Forecast #5:  The economy will continue to improve overall.  Barack Obama will talk about how awesome the economy is.  The mainstream media will talk about how awesome the economy is.  And yet the economy will continue to be voters’ most intense and most understandable concern.

We know the economy is improving and we are quite happy that it is.  We’re a little annoyed that Barack Obama will claim credit for it, and we’re a lot annoyed that the Republicans won’t be able to explain why they should get more credit, if for no other reason than that they stopped Obama from strangling the recovery in the cradle.  Remember when we needed more fiscal stimulus or the economy would never recover?  Remember when we needed an extension of long-term unemployment benefits in order to stimulate the economy and keep it from crashing again?  Remember when the government shutdown would kill any nascent recovery?  Remember when the sequester would forever doom the nation to low-growth austerity hell?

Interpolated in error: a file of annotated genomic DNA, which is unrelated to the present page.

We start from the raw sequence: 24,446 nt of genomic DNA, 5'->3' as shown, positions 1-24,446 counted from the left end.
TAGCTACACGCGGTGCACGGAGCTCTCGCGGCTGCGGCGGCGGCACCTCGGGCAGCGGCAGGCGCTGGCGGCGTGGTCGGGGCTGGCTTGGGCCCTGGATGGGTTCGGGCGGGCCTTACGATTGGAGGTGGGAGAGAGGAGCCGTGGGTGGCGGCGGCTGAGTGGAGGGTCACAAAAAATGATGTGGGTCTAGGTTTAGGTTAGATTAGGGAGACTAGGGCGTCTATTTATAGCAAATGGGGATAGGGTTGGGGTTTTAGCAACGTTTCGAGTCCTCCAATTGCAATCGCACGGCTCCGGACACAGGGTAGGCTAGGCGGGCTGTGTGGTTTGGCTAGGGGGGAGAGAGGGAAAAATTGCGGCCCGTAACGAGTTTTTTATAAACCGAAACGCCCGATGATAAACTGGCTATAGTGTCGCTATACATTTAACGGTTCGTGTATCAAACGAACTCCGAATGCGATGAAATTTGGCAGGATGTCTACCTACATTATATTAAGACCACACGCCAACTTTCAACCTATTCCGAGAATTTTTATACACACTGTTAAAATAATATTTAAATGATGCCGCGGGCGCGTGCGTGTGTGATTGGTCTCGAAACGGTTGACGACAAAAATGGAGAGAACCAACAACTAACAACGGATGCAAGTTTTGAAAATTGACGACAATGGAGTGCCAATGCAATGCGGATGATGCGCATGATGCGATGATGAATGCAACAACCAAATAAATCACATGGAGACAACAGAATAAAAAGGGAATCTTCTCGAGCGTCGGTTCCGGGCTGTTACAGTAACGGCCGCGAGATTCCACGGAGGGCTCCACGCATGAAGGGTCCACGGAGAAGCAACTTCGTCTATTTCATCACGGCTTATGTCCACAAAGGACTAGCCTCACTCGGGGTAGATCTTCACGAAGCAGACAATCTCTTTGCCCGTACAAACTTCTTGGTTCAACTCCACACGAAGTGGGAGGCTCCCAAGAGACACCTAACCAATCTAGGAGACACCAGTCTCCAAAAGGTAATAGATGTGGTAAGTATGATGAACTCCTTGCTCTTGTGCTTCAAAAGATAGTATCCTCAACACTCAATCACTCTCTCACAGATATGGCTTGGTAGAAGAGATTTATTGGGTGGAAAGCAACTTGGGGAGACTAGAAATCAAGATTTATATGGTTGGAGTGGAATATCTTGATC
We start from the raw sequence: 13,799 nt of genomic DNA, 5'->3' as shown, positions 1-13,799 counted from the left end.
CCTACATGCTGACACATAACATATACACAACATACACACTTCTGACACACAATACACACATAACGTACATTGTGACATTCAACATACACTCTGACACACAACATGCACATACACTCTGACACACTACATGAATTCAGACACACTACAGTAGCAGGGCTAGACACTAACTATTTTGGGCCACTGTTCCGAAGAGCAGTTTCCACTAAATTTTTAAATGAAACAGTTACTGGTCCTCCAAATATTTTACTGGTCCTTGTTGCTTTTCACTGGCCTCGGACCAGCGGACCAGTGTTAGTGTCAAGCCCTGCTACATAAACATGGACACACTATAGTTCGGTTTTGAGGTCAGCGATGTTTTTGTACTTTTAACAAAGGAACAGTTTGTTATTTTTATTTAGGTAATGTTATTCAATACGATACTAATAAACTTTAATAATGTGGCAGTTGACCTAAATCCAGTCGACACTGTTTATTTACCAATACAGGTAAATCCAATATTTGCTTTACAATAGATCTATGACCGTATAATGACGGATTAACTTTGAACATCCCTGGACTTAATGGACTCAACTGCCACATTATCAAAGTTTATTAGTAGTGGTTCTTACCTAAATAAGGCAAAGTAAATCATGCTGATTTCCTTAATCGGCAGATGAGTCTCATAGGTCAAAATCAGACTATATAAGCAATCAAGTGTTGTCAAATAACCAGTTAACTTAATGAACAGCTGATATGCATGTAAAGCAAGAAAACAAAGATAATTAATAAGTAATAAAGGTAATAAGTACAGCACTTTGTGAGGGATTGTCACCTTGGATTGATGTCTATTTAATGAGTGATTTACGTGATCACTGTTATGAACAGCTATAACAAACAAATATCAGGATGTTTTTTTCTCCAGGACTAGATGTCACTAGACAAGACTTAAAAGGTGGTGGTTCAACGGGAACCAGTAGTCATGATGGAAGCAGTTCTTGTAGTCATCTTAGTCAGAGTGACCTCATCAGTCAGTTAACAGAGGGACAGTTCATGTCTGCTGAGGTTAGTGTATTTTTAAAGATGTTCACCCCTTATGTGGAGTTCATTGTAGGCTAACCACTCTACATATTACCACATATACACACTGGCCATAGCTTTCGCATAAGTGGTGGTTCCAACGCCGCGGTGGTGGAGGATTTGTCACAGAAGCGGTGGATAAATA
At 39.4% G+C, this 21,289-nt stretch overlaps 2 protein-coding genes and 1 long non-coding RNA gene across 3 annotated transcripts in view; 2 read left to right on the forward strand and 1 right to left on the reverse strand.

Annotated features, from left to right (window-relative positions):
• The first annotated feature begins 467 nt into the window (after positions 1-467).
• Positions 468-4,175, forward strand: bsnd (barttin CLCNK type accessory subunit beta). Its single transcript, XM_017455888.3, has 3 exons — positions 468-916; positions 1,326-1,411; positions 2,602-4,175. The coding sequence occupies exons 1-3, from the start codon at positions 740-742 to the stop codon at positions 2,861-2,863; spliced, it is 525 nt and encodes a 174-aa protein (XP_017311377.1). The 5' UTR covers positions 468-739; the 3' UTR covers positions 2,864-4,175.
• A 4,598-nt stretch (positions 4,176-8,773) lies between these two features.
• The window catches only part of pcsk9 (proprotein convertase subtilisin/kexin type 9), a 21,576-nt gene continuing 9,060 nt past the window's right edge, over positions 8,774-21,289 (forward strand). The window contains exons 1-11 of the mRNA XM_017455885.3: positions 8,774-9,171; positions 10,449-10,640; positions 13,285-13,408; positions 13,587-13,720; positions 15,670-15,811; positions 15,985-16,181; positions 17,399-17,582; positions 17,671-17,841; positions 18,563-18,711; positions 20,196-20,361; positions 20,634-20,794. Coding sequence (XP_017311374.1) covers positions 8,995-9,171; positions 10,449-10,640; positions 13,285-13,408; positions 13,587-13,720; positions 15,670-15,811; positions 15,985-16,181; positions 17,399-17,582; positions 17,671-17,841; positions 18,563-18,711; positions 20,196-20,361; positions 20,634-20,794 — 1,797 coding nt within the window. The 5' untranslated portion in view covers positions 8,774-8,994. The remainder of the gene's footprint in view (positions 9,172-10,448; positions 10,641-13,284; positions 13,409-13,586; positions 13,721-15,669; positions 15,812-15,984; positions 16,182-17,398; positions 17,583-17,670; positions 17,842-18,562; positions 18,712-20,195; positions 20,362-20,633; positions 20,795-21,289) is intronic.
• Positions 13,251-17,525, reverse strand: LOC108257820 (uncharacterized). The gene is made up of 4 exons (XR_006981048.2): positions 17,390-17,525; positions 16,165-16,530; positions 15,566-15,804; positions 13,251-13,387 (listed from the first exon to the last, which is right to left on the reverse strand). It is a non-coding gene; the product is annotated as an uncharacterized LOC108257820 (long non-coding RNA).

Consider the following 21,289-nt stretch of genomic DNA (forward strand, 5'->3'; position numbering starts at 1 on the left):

Over the past couple of years, Obama has tried and tried and tried to force the Republicans in Congress to accede to his Keynesian economy-boosters.  Over the past couple of years, Obama has tried and tried and tried to liken Republicans to Ebenezer Scrooge for their unwillingness to give just a little here or a little there to help the economy and its victims.  The Republicans resisted, of course, earning the title of the “least productive Congress in history.”  And good for them.  For lo and behold, the economy has recovered anyway.  Paul Krugman, the Nobel Prize Committee’s biggest embarrassment to date, says that no President should get credit for economic growth – except Barack Obama.  In a way, we suppose he’s right.  If Obama had been a little less caustic or a little more adept at negotiation, he might have convinced Congress to pass more of his economic schemes.  And heaven knows where we would be then.  Hurrah for gridlock and do-nothingness, say we, the smartest policies Washington has advanced in decades!